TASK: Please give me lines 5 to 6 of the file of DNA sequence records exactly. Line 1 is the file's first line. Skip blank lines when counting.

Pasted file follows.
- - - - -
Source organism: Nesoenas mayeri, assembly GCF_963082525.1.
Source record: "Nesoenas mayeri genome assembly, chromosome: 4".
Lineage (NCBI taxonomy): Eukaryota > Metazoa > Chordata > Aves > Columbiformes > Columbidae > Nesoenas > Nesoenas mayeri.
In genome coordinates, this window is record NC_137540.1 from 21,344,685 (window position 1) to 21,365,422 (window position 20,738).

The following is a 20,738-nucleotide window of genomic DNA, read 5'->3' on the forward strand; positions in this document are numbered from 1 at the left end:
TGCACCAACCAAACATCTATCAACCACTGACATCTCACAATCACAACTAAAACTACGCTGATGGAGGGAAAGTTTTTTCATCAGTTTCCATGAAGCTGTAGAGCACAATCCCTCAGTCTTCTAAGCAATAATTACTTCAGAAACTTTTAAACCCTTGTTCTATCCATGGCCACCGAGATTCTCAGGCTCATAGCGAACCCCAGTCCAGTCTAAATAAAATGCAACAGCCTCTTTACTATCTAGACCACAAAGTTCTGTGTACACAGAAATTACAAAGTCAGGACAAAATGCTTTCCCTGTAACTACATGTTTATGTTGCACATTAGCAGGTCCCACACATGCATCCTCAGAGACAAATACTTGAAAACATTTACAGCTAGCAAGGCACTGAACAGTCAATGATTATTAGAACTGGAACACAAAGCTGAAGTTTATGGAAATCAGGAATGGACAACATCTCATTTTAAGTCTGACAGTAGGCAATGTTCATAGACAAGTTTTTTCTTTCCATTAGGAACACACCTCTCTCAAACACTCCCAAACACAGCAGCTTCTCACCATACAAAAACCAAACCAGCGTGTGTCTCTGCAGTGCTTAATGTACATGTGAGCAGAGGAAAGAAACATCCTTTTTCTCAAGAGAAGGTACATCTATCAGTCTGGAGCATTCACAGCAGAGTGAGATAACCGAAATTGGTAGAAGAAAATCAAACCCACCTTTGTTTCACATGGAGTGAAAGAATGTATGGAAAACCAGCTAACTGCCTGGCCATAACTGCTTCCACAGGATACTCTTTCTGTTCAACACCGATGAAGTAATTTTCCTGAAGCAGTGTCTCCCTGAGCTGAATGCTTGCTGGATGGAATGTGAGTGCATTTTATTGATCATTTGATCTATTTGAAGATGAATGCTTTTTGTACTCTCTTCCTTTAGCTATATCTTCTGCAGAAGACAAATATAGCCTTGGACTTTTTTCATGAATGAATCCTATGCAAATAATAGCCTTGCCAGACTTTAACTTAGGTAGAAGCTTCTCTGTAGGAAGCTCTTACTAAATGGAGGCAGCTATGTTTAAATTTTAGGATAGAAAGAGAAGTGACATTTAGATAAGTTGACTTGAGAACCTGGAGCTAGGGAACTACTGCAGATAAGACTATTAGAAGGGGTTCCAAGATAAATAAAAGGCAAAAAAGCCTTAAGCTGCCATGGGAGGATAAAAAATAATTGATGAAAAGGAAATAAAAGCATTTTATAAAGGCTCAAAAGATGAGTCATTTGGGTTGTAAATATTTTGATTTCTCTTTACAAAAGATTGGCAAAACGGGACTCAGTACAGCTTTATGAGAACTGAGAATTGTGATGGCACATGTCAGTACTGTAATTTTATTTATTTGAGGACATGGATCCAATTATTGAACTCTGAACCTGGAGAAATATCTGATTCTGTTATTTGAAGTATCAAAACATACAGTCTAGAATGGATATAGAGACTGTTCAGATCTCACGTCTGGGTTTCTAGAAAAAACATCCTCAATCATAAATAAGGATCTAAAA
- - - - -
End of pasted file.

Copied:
The following is a 20,738-nucleotide window of genomic DNA, read 5'->3' on the forward strand; positions in this document are numbered from 1 at the left end:
TGCACCAACCAAACATCTATCAACCACTGACATCTCACAATCACAACTAAAACTACGCTGATGGAGGGAAAGTTTTTTCATCAGTTTCCATGAAGCTGTAGAGCACAATCCCTCAGTCTTCTAAGCAATAATTACTTCAGAAACTTTTAAACCCTTGTTCTATCCATGGCCACCGAGATTCTCAGGCTCATAGCGAACCCCAGTCCAGTCTAAATAAAATGCAACAGCCTCTTTACTATCTAGACCACAAAGTTCTGTGTACACAGAAATTACAAAGTCAGGACAAAATGCTTTCCCTGTAACTACATGTTTATGTTGCACATTAGCAGGTCCCACACATGCATCCTCAGAGACAAATACTTGAAAACATTTACAGCTAGCAAGGCACTGAACAGTCAATGATTATTAGAACTGGAACACAAAGCTGAAGTTTATGGAAATCAGGAATGGACAACATCTCATTTTAAGTCTGACAGTAGGCAATGTTCATAGACAAGTTTTTTCTTTCCATTAGGAACACACCTCTCTCAAACACTCCCAAACACAGCAGCTTCTCACCATACAAAAACCAAACCAGCGTGTGTCTCTGCAGTGCTTAATGTACATGTGAGCAGAGGAAAGAAACATCCTTTTTCTCAAGAGAAGGTACATCTATCAGTCTGGAGCATTCACAGCAGAGTGAGATAACCGAAATTGGTAGAAGAAAATCAAACCCACCTTTGTTTCACATGGAGTGAAAGAATGTATGGAAAACCAGCTAACTGCCTGGCCATAACTGCTTCCACAGGATACTCTTTCTGTTCAACACCGATGAAGTAATTTTCCTGAAGCAGTGTCTCCCTGAGCTGAATGCTTGCTGGATGGAATGTGAGTGCATTTTATTGATCATTTGATCTATTTGAAGATGAATGCTTTTTGTACTCTCTTCCTTTAGCTATATCTTCTGCAGAAGACAAATATAGCCTTGGACTTTTTTCATGAATGAATCCTATGCAAATAATAGCCTTGCCAGACTTTAACTTAGGTAGAAGCTTCTCTGTAGGAAGCTCTTACTAAATGGAGGCAGCTATGTTTAAATTTTAGGATAGAAAGAGAAGTGACATTTAGATAAGTTGACTTGAGAACCTGGAGCTAGGGAACTACTGCAGATAAGACTATTAGAAGGGGTTCCAAGATAAATAAAAGGCAAAAAAGCCTTAAGCTGCCATGGGAGGATAAAAAATAATTGATGAAAAGGAAATAAAAGCATTTTATAAAGGCTCAAAAGATGAGTCATTTGGGTTGTAAATATTTTGATTTCTCTTTACAAAAGATTGGCAAAACGGGACTCAGTACAGCTTTATGAGAACTGAGAATTGTGATGGCACATGTCAGTACTGTAATTTTATTTATTTGAGGACATGGATCCAATTATTGAACTCTGAACCTGGAGAAATATCTGATTCTGTTATTTGAAGTATCAAAACATACAGTCTAGAATGGATATAGAGACTGTTCAGATCTCACGTCTGGGTTTCTAGAAAAAACATCCTCAATCATAAATAAGGATCTAAAA